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Taking Liberties : entrepreneurial governance and gentrification in inner Dublin
Kelly, Sinéad
THESIS 8521 This thesis is centrally concerned with the relationship between capital, the state and disadvantaged inner-city communities. The overall objective of this research is to review the structural forces underlying the recent and dramatic transformation of inner Dublin and to examine how disadvantaged inner-city communities have fared under an entrepreneurial-planning regime which has come to adopt policies of place promotion and competitiveness on the one hand and, on the other, has employed a rhetoric of holistic regeneration and formal participatory structures promising to embrace community goals. The theoretical approach for this thesis drew on two main strands; gentrification and entrepreneurial governance. Theories of gentrification were employed to examine the ways in which capital uses the built environment to make a profit and to examine the impacts on the social profile of inner-city neighbourhoods resulting from uneven temporal and spatial capital flows. In many cities, governments play a crucial role in initiating and bolstering urban regeneration. A central focus of this research was therefore an examination of the role of the state. The literature on urban entrepreneurial governance examines the recent shift by states to adopt more entrepreneurial or market-led approaches to managing and shaping the city, often involving policies of place promotion and partnership with the private sector. Furthermore, it traces how new structures and instruments of decision making have been established whereby formal structures of local government have often been supplanted by networks of non-elected decision makers. The empirical research employed both qualitative and quantitative methods, drew on a wide range of primary and secondary sources and adopted a case-study approach in order to chart the extent of physical and social transformation and to review the impacts of different plans and policies on inner city communities. These case studies focused on a number of geographic scales including the delimited inner-city area, an inner-city quadrant and an inner-city locale, with the more localised case studies allowing for a more in-depth examination of recent housing and planning policies. Among the methods employed were participative research, interviewing, focus groups, land-use observation surveys, questionnaire surveys and archival research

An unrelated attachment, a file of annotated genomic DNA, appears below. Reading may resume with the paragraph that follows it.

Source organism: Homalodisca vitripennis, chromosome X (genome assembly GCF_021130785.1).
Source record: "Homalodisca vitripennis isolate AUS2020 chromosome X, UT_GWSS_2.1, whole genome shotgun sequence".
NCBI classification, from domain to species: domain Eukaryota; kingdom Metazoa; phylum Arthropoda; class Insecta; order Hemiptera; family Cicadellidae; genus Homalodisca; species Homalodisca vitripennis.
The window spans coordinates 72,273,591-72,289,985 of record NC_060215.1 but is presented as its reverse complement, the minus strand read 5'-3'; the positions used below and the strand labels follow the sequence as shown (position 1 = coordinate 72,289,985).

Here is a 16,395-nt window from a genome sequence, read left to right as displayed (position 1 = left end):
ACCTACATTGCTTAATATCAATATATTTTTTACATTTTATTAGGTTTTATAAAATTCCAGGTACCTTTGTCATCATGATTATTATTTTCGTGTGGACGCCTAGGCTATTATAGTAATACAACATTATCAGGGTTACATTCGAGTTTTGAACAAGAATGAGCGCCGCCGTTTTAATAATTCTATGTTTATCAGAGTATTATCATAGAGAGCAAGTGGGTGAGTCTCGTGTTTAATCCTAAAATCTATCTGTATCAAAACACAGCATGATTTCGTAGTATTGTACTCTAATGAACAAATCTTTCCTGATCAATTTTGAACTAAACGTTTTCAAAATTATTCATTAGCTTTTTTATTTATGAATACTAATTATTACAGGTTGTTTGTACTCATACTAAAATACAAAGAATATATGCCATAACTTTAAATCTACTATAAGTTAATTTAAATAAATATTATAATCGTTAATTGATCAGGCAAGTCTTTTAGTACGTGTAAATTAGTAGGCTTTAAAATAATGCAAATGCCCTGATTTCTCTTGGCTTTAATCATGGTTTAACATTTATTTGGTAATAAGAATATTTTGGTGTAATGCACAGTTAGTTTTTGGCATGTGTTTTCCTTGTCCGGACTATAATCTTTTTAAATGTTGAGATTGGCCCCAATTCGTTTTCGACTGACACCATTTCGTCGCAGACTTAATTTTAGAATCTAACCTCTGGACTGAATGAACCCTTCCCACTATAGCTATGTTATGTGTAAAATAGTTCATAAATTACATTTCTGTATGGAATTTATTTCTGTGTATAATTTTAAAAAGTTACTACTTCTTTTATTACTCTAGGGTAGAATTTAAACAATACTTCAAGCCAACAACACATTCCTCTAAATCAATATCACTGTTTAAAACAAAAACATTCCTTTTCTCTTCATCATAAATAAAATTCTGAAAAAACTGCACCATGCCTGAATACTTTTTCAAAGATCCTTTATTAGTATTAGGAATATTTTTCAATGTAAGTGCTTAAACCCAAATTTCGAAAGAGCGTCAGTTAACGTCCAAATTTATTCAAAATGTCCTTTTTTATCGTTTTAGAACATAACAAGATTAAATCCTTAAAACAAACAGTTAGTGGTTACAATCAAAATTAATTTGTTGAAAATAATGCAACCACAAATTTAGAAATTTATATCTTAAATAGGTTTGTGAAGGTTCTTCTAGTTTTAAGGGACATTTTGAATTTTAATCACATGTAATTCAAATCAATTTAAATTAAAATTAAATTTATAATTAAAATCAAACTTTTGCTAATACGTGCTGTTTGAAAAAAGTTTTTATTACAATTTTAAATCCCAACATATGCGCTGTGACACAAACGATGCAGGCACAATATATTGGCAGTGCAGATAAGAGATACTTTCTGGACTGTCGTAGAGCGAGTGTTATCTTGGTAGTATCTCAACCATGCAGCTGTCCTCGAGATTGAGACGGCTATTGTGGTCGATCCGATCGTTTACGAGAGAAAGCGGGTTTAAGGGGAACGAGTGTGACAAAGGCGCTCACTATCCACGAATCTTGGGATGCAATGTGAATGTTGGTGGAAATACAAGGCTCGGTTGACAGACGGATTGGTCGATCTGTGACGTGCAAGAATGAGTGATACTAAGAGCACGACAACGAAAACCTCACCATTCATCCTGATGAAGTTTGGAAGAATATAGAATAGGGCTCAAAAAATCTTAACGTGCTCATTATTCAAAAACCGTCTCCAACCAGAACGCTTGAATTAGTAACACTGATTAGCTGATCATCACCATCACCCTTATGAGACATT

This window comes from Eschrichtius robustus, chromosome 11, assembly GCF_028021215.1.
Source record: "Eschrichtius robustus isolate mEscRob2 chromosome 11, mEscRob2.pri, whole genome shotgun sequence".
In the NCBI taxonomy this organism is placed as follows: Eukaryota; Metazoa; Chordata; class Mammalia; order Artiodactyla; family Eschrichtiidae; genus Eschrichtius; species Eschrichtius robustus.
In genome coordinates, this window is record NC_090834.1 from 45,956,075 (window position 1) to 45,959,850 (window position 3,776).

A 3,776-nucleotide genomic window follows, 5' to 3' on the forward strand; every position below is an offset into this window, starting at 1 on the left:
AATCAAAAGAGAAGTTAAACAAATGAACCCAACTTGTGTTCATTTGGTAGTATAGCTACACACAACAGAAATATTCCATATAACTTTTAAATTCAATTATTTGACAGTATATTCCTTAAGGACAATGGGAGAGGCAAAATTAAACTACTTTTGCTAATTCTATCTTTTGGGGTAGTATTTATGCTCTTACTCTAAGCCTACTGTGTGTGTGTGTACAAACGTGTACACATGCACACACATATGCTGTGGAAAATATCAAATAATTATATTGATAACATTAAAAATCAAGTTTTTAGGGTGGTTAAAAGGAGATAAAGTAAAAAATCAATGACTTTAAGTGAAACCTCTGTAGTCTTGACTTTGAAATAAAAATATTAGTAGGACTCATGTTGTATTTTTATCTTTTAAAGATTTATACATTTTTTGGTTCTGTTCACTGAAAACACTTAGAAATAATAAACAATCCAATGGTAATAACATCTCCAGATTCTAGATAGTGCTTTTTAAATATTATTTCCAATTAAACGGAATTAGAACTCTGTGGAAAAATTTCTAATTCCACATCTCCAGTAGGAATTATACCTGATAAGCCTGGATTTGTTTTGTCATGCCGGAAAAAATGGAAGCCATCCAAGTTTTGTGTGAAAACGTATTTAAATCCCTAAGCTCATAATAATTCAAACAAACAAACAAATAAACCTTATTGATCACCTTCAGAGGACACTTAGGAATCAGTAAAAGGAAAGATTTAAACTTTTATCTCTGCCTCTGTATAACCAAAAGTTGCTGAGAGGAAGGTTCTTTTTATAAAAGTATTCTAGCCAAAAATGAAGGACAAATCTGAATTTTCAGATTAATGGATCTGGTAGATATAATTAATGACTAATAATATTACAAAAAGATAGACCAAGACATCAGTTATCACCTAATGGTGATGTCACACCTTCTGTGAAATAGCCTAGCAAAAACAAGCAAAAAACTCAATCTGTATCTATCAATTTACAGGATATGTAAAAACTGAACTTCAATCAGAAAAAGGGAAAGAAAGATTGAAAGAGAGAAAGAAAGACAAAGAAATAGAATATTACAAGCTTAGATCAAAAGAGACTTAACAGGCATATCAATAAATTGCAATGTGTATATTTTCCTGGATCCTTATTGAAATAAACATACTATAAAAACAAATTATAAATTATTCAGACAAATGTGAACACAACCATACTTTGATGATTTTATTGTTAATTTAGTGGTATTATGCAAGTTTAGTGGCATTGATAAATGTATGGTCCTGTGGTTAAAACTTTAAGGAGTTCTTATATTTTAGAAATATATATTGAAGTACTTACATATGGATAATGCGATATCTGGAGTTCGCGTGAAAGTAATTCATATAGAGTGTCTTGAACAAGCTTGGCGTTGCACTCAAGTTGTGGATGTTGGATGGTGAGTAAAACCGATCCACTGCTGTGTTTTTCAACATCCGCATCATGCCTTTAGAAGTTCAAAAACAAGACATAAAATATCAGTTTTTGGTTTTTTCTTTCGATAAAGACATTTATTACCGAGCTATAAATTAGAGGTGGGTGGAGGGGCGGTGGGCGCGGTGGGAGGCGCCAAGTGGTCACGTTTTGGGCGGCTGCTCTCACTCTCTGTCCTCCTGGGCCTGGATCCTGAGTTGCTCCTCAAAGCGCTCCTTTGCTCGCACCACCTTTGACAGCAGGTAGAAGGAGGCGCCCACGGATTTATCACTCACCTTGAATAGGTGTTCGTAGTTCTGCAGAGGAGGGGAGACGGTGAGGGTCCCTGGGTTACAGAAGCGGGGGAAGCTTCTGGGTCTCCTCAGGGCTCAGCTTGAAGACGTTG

Keyword(s): Geography, Ph.D.; Ph.D. Trinity College Dublin
Publication Date:
2008
Type: Doctoral thesis
Peer-Reviewed: Unknown
Language(s): English
Institution: Trinity College Dublin
Citation(s): Sinéad Kelly, 'Taking Liberties : entrepreneurial governance and gentrification in inner Dublin', [thesis], Trinity College (Dublin, Ireland). Department of Geography, 2008, pp 339
Publisher(s): Trinity College (Dublin, Ireland). Department of Geography
Supervisor(s): MacLaran, Andrew
First Indexed: 2016-09-02 05:11:27 Last Updated: 2016-09-02 05:11:27